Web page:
This smacks of political lobbying to the benefit of no one but commercial interests.
Sometimes I have wondered about my choice to migrate to Oz (those times have been few and far between and I have never regretted it) but this confirms beyond all doubt, that the place I left behind is falling from a position of fondness in my memory and the place I have chosen holds so much hope.
Eldon Nelson a.k.a "The Fat Cyclist" is hosting a triathalon (as opposed to a triathlon) near his home in Utah in which participants are going to take part in a MTB event (how long and how difficult dependent upon one's level of enthusiasm and capability), followed by an aquatic event (I guess you can call sliding down a natural rock formation waterslide an aquatic event) ending with the consumption of beer-boiled brats (Bratwurst sausages we're talking here- not insolent youth).
For those not familiar with The Fat Cyclist, I recommend a familiarisation session with his "Award Winning" Blog. To all of the Triathaletes taking part in what I hope is the first annual event, enjoy!! To Susan, "Win"!!
Today was another of those magic winter days we have in North Queensland- brilliant clear blue skies, low humidity and temps around 27C- absolute magic.
Will the weather hold for tomorrow's race? Let's hope so because after last week's bone-numbing temperatures, I really don't want to ride without being able to feel my fingers for two weekends in a row- and besides, after the road race, we're planning a bit of an MTB ride out to Bald Rock- call it training for next month's Paluma Push.
And then unfortunately I'm off to Brisbane for work next week so the km's will be very limited. I just don't feel invigorated or work as well when I can't ride in the morning before work. Better not say that too loudly or they'll have me on a trainer hooked up to a dynamo powering my laptop.....actually, now that I think about it......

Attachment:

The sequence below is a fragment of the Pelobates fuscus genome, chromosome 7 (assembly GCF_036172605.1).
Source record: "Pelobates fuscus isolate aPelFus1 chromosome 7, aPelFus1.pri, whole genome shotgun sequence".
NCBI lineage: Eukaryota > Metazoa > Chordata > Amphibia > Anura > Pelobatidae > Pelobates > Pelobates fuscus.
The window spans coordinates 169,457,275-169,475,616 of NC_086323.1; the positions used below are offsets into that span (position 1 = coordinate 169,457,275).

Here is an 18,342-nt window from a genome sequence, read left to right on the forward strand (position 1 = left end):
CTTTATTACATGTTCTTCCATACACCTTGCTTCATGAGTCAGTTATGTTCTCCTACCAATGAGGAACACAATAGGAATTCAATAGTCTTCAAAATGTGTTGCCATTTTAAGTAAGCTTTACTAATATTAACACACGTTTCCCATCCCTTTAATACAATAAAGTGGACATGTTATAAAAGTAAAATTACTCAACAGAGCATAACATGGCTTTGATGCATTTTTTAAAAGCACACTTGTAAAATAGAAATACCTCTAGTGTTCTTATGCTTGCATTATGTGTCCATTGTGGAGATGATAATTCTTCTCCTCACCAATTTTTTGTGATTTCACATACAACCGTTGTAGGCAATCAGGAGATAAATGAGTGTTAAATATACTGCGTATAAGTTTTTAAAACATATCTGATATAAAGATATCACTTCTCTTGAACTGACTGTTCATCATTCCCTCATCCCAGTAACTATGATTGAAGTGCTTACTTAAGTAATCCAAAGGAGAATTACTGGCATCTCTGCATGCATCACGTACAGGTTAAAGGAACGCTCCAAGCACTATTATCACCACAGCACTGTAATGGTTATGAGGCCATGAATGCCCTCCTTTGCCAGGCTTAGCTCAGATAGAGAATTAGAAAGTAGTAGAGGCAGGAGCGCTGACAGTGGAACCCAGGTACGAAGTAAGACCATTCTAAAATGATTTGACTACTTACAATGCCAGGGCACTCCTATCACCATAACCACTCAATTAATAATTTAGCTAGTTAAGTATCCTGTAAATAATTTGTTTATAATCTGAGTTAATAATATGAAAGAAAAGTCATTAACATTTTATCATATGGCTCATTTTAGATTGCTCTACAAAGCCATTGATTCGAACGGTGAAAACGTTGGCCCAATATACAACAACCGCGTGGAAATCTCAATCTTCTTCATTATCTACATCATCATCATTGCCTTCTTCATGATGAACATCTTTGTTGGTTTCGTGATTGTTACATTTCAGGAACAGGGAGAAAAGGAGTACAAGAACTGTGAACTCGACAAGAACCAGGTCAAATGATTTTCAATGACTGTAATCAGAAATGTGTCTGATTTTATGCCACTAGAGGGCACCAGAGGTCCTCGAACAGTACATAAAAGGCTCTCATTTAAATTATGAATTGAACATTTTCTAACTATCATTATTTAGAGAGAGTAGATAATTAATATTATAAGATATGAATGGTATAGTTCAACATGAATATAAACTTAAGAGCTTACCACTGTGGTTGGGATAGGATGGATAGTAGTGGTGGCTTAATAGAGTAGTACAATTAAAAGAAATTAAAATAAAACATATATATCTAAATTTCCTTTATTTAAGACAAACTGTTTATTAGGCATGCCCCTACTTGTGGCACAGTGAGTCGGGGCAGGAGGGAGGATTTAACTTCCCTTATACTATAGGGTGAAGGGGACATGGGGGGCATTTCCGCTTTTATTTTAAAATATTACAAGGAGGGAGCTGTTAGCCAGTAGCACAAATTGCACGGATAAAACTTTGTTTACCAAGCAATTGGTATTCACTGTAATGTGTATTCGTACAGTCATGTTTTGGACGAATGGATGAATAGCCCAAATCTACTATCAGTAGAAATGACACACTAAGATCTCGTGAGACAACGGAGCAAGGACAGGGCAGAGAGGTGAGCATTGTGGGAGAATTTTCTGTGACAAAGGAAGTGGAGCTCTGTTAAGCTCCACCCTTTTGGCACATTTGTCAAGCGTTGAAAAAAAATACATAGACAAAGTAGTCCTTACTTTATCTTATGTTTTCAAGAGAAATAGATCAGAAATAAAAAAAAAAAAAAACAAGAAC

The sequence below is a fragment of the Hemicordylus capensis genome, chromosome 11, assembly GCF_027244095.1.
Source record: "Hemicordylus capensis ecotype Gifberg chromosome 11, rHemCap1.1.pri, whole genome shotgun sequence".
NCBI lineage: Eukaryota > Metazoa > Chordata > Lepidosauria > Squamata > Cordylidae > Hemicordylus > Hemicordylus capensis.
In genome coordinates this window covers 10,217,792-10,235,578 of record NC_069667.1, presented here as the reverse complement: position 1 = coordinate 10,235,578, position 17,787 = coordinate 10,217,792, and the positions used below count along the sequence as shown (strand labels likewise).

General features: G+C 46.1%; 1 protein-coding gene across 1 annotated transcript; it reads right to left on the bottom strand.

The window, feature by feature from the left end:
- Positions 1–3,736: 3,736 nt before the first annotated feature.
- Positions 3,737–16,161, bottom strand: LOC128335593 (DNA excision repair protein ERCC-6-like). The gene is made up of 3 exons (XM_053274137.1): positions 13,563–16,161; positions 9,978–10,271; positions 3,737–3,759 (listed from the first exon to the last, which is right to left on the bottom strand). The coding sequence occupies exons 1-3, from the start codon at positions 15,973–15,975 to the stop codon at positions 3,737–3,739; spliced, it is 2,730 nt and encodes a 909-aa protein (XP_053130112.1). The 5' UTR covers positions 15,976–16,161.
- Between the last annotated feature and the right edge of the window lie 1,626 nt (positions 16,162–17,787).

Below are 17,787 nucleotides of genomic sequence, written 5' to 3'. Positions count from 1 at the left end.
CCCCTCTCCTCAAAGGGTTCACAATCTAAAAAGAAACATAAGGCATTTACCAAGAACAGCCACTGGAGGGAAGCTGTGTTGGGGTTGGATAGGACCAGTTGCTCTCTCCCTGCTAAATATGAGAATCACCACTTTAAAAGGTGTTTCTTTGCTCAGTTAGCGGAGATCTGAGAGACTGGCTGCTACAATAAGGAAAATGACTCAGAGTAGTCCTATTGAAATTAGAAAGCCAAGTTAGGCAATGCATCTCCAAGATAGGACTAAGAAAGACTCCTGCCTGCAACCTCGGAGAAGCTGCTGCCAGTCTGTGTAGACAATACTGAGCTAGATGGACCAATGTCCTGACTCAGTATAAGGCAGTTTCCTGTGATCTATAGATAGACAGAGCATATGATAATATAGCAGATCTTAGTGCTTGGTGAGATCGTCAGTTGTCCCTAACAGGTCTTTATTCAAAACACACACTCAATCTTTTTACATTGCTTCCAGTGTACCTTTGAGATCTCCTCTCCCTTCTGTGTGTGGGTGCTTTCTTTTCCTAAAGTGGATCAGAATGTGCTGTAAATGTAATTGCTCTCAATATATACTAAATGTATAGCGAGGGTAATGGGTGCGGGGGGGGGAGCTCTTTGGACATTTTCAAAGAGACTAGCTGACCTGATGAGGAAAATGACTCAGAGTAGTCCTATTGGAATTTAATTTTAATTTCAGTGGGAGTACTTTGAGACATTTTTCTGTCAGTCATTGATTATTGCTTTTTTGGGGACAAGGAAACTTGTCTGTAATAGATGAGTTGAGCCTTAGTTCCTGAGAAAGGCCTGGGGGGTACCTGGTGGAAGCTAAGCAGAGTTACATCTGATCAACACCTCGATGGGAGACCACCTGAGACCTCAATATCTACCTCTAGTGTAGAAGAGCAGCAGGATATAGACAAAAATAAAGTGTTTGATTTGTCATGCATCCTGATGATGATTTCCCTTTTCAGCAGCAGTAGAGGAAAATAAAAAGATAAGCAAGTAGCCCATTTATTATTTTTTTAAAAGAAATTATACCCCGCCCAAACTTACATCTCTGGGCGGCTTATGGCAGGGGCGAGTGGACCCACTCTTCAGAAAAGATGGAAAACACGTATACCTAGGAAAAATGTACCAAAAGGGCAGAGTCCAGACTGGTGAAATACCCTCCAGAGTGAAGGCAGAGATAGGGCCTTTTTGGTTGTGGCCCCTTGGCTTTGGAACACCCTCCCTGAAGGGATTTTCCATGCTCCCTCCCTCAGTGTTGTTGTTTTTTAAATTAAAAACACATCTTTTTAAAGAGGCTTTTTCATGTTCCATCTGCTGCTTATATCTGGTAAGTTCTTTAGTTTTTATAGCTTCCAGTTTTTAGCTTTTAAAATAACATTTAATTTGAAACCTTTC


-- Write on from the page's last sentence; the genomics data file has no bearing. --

19 June, 2008
The Paluma Push is a fund raising MTB event held in the southern reaches of the Wet Tropics of North Queensland. There are 2 categories in the Push- a recreational class in which participants complete 42 km and the competitive class who get to do an extra 10 km. All of the money raised goes to the local Rural Fire Brigade.
It has become so popular over the last few years that entries have had to be capped at 500.
The circuit takes riders through some of the most spectacular bush around. It's a rare event because some of the land is privately owned, some is government land and it's not usually accessible.
Time warp back 11.5 months to last year's Push and I'm traveling quite well in my first MTB event- about 10km in when I get squeezed to the left on a downhill right-hand turn. Not much drama in that except the road surface was very loose gravel and as I tried to bring the bike back on track, the front wheel took a good bite and pitch-poled me onto the track- landing on my thumb. Adding insult to injury (that being the fractured thumb) was one of the following riders rode over my back and cracked the filler of my hydration pack. (I went out this evening and bought a new hydro pack)
I managed to finish the Push, albeit with some discomfort and much slower than I had hoped. I was unable to shift my front dérailleur unless I reached across with my right hand to shift and that gets a bit tricky on some of the single track sections. This inability to shift to the big ring led to some stretches of seriously high cadence and ensuing cramps.
I wasn't going to ride this year's Push. I was going to sell my MTB and put the money toward a new road bike but I have been convinced (and rightfully so) that I probably wouldn't buy another MTB of that quality again, so I'm going to hang onto it, ride it, enjoy it and do the Push.
This year our team, "Sore Optimists" is hoping to come in with times less than 3 hours and no injuries.
Dee- we gotta get you on that "dually". You're gonna love it!!
Oh and I forgot to mention in yesterday's post that it only took until 12:45 on Tuesday afternoon to get the fluoro light changed above my desk....and even then it took calls from my neighbouring workers to get it done.
18 June, 2008